Home Local News Coupal turns independent, while dumping Mouvement Lavallois

Coupal turns independent, while dumping Mouvement Lavallois

Coupal said what ultimately made him decide to leave the ML was Laval city council’s recent awarding of a sole bidder computer services contract

 

Martin C. Barry

Laval city councillor for Souvenir-Labelle Jean Coupal, who was elected with the victorious Mouvement Lavallois in the 2013 municipal election, has decided to leave the governing party.

Coupal joins the ranks of a growing number of disaffected city councillors who prefer sitting as independents rather than with the council majority or the official opposition, which is perceived by some former members and critics as ineffective.

Mayor Demers reacts

“Mr. Coupal had views which were very much his own on a number of subjects,” Mayor Marc Demers said in a statement to the Laval News reacting to Coupal’s decision. “He had difficulty staying with the majority, which ended up isolating him within the team. I believe he will be more at ease as an independent and I wish him good luck. However, it’s still a fact that the citizens of his district voted for a candidate from the Mouvement Lavallois, which they no longer have.”

Was critical of ML

In a statement Coupal issued last Monday, he said he has been sitting as an independent since December. Coupal said he did this “in order to better represent the interests of the residents” of his district, as well as the interests of all Laval residents, and “not just from behind the closed doors of the Mouvement Lavallois caucus.”

Coupal said what ultimately made him decide to leave the ML was Laval city council’s recent awarding of a sole bidder computer services contract to an IT consultant who will be receiving nearly $3,000 a day for a total of more than $400,000 for 1,000 hours of work.

History repeating?

“In the beginning, the Mouvement Lavallois was created to oust Mayor Vaillancourt’s PRO des Lavallois,” Coupal said, referring to the former mayor’s defunct municipal party. “This was carried off with brilliance in November 2013.

“Since then, unfortunately, the Mouvement Lavallois has been determined to repeat the era of one-party rule in council,” he added, “by means of money which allows it to eliminate all opposition and to manage public funds without having to worry about the capacity of taxpayers to pay and the equity between them and public servants.”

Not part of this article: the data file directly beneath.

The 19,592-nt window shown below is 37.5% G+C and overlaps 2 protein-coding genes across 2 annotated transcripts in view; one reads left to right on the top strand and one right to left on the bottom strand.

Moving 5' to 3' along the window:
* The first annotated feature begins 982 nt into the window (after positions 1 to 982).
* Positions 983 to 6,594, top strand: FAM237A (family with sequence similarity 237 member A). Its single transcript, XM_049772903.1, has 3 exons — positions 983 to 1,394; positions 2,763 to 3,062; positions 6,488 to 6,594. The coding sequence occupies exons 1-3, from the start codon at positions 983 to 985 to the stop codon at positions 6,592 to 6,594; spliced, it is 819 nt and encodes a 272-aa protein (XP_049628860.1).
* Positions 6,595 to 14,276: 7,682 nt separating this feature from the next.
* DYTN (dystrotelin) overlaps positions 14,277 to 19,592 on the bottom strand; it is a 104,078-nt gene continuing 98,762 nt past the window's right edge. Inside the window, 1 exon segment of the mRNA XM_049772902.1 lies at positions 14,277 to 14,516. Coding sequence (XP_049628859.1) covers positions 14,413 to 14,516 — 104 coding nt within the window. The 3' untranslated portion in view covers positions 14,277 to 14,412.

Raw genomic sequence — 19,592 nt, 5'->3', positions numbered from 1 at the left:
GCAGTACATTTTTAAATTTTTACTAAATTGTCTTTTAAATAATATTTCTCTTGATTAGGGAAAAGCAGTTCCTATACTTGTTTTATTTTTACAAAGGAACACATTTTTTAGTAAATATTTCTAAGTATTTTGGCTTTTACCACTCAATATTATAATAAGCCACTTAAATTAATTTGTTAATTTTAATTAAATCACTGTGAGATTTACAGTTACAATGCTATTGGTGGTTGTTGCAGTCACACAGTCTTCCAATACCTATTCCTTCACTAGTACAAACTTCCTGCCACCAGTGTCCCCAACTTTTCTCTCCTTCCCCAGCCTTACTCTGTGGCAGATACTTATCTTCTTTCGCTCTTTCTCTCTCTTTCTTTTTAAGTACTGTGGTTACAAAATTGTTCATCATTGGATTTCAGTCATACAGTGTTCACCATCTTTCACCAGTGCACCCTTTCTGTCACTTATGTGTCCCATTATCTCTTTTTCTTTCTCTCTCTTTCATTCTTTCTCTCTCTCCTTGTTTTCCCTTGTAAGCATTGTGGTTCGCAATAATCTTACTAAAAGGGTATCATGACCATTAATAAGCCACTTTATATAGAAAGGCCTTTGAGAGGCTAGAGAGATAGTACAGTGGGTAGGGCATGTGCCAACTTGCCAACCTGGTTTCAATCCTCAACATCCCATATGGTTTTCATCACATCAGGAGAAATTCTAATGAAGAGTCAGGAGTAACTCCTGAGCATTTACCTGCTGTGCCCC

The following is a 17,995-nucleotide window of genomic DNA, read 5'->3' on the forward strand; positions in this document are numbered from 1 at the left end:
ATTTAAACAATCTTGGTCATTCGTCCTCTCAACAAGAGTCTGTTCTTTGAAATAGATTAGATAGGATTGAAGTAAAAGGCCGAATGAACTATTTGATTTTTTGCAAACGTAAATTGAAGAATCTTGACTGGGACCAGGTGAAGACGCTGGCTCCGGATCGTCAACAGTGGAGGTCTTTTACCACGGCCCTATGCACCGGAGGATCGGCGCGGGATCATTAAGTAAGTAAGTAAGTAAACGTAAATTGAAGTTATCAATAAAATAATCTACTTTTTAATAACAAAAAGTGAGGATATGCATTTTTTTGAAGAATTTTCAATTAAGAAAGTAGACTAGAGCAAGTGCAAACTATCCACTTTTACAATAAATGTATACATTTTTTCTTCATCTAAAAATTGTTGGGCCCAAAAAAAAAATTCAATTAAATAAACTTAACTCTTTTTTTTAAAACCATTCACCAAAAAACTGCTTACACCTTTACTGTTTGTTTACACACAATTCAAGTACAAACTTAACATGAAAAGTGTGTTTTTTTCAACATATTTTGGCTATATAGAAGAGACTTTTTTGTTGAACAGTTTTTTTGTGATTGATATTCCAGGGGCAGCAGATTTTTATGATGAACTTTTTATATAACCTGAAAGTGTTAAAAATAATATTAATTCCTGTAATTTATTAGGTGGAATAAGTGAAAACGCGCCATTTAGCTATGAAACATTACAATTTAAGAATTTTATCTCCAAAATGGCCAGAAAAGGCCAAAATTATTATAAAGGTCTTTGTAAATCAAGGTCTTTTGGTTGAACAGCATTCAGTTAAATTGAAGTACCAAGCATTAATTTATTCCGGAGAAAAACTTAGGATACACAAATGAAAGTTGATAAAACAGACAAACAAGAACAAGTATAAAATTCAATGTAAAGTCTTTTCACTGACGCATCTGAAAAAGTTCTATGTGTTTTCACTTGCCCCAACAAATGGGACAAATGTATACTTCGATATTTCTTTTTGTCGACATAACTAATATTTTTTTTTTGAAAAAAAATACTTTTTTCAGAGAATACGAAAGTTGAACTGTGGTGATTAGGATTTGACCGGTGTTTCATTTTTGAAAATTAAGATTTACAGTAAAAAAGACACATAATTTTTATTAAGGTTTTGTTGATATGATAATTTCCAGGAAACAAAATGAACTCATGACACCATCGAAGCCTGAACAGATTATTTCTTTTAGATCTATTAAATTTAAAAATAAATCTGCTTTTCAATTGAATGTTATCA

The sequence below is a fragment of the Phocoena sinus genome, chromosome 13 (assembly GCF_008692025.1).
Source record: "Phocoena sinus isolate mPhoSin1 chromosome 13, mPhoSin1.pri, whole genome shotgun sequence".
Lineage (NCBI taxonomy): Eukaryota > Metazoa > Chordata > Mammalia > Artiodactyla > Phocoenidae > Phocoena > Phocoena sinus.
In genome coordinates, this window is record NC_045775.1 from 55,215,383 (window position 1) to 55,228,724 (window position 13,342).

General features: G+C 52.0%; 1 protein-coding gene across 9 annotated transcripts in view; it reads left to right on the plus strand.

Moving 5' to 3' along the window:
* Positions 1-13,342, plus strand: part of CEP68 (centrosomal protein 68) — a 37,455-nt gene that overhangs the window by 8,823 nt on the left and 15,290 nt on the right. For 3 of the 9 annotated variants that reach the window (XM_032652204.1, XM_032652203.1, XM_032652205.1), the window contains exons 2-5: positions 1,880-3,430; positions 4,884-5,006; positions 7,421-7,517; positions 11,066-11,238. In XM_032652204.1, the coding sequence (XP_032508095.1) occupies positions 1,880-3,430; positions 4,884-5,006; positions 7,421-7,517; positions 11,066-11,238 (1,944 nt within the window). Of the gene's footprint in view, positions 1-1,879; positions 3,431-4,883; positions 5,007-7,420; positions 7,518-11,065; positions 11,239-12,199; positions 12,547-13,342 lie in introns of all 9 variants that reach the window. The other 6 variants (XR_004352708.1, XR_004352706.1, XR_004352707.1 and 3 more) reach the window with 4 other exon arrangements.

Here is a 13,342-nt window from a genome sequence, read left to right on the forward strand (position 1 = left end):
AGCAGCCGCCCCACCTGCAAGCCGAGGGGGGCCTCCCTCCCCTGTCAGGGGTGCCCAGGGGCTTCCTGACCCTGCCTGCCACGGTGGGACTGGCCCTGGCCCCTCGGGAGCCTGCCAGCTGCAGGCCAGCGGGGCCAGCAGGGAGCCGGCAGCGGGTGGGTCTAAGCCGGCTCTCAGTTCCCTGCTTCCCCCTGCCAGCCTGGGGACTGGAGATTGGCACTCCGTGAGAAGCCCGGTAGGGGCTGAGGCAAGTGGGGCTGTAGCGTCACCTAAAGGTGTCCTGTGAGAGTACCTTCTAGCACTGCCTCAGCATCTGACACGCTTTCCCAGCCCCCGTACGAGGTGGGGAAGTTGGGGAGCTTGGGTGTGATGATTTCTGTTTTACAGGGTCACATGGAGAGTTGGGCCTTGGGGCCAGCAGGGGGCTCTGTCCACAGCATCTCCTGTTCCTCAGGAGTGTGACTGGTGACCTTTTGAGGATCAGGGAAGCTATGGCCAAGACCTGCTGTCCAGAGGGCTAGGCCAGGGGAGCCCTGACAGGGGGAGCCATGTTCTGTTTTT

Keeping count

Immediately following the 2013 election, the Mouvement Lavallois held 17 of the 21 council seats. Action Laval won two (Aglaia Revelakis in Chomedey and Paolo Galati in St-Vincent-de-Paul) and formed the official opposition, while Jacques St-Jean (Saint-François) and Michel Trottier (Fabreville) sat as independents.

In August 2014, Galati decided he was no longer interested in Action Laval and formally joined the Mouvement Lavallois. Since then, he’s been prominent at a good number of public functions where he’s visibly become close to the second most powerful elected official in Laval: executive-committee vice-president David De Cotis.

Trottier forms new party

While Jacques St-Jean remained steadily independent during this time, Michel Trottier – who was one of the most outspoken, demonstrative and vocal council members from the beginning – decided to forego his autonomy in July 2014 and join Action Laval which was and continues to be led by 2013 mayoral candidate Jean-Claude Gobé, who has said he intends to run for mayor again in 2017.

For the opposition party, this made up for the loss of Galati. Then in September 2015, Trottier decided he’d had enough with Action Laval and announced he would be sitting again as an independent, leaving Aglaia Revelakis as the only Action Laval member sitting on city council. By last month, Trottier was announcing the creation of a new political party, the Parti Laval, in preparation for the November 2017 municipal elections. For the time being, he is the interim leader of the party.

ML loses three more

In the meantime, the Mouvement Lavallois has lost the support of three other councillors who were originally elected under the party’s banner. In September 2014, Laval-des-Rapides city councillor Pierre Anthian decided to leave the ML to sit as an independent. But he was present alongside Michel Trottier in December when the latter announced the formation of his new party.

In November 2014, Councillor Alain Lecompte (l’Orée-des-Bois) also decided to quit the ML, citing a climate of distrust within the ruling party, to sit as an independent. Councillor Jean Coupal is the latest member of Laval city council to go down the same route.